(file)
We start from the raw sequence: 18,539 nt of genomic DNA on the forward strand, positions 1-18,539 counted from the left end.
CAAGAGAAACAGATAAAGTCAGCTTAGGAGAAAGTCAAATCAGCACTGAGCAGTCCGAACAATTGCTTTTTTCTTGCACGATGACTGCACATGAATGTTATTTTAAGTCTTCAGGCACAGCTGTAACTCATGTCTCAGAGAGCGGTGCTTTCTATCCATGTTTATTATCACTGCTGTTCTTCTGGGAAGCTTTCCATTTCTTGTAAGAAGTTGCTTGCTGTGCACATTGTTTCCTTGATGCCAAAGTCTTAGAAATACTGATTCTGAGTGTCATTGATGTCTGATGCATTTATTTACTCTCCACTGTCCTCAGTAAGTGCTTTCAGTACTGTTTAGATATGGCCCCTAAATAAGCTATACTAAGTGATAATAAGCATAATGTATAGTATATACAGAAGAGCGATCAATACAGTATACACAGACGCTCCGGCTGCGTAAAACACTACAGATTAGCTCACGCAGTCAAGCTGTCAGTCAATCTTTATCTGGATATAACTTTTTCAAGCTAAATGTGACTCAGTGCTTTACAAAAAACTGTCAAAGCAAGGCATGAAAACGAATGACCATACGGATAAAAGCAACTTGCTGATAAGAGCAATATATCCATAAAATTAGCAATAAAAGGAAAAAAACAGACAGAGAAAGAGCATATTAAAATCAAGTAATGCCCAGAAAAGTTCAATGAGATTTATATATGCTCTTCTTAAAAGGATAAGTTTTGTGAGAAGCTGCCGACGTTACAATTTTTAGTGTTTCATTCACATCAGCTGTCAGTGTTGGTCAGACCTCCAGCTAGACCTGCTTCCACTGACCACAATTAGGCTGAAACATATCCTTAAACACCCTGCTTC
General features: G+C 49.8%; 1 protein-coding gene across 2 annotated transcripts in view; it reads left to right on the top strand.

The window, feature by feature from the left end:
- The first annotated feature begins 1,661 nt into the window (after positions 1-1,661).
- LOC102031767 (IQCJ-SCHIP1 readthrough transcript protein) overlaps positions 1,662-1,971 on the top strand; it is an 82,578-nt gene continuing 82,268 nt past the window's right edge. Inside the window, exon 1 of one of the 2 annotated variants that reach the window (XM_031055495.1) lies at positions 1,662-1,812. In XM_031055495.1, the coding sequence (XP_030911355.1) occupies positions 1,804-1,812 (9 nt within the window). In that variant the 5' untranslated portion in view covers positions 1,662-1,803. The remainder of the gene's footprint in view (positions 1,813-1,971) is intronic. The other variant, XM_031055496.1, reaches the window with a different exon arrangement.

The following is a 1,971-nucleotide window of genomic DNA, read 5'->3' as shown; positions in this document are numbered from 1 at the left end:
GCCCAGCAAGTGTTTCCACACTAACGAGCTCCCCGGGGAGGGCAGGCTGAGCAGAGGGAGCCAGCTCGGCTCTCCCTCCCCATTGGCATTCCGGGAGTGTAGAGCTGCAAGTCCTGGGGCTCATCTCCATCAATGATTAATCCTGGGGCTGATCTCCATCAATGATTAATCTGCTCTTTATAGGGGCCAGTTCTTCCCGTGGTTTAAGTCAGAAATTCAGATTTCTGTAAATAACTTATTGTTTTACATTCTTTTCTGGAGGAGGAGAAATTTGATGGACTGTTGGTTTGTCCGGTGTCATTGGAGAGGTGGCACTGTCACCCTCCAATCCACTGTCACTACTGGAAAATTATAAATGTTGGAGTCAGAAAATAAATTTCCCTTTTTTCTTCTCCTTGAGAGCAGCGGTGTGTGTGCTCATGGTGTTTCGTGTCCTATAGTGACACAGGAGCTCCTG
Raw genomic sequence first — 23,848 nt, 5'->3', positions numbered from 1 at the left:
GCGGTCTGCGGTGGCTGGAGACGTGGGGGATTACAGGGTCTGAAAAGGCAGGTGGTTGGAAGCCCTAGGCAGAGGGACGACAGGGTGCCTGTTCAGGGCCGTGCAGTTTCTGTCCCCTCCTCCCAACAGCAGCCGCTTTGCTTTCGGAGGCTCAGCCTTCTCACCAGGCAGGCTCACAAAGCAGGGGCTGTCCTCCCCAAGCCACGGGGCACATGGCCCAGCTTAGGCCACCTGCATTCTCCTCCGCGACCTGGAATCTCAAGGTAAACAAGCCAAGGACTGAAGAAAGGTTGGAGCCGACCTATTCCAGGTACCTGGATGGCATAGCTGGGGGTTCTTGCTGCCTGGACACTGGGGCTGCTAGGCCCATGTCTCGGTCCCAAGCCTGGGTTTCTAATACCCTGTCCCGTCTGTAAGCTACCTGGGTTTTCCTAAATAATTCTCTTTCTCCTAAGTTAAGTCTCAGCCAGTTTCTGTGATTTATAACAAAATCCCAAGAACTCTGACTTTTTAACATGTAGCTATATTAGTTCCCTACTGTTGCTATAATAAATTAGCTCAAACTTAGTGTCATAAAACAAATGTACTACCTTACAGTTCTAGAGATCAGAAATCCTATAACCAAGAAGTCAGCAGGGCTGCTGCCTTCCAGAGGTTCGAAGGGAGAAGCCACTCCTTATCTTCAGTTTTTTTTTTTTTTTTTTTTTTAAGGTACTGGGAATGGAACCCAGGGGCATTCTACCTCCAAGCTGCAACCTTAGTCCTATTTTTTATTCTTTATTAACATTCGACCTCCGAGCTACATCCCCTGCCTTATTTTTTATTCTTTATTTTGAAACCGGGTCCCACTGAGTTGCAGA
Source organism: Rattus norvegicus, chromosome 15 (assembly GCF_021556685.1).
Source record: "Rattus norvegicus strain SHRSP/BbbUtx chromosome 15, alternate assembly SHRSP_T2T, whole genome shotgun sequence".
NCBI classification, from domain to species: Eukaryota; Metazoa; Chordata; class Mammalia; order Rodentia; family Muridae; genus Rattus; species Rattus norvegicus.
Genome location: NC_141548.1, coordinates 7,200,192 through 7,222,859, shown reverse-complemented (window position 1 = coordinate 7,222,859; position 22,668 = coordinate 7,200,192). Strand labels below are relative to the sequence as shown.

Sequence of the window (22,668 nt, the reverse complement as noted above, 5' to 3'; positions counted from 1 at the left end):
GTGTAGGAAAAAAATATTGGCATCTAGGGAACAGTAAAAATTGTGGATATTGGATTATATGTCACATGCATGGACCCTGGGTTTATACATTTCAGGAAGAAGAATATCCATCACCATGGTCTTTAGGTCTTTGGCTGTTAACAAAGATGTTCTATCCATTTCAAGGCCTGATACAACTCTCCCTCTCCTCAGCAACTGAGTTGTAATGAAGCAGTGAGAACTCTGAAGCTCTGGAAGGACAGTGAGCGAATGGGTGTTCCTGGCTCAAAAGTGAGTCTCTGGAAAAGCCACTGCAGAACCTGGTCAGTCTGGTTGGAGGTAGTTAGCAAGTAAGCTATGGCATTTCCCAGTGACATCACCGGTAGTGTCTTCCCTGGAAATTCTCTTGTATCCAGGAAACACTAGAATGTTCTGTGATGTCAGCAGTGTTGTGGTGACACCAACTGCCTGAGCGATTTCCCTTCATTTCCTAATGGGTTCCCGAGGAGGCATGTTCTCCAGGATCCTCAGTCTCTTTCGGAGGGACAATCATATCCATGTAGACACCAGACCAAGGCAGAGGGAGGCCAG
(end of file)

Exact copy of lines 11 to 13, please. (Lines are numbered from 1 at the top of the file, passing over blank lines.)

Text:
Source organism: Rattus norvegicus, chromosome 15 (assembly GCF_021556685.1).
Source record: "Rattus norvegicus strain SHRSP/BbbUtx chromosome 15, alternate assembly SHRSP_T2T, whole genome shotgun sequence".
NCBI classification, from domain to species: Eukaryota; Metazoa; Chordata; class Mammalia; order Rodentia; family Muridae; genus Rattus; species Rattus norvegicus.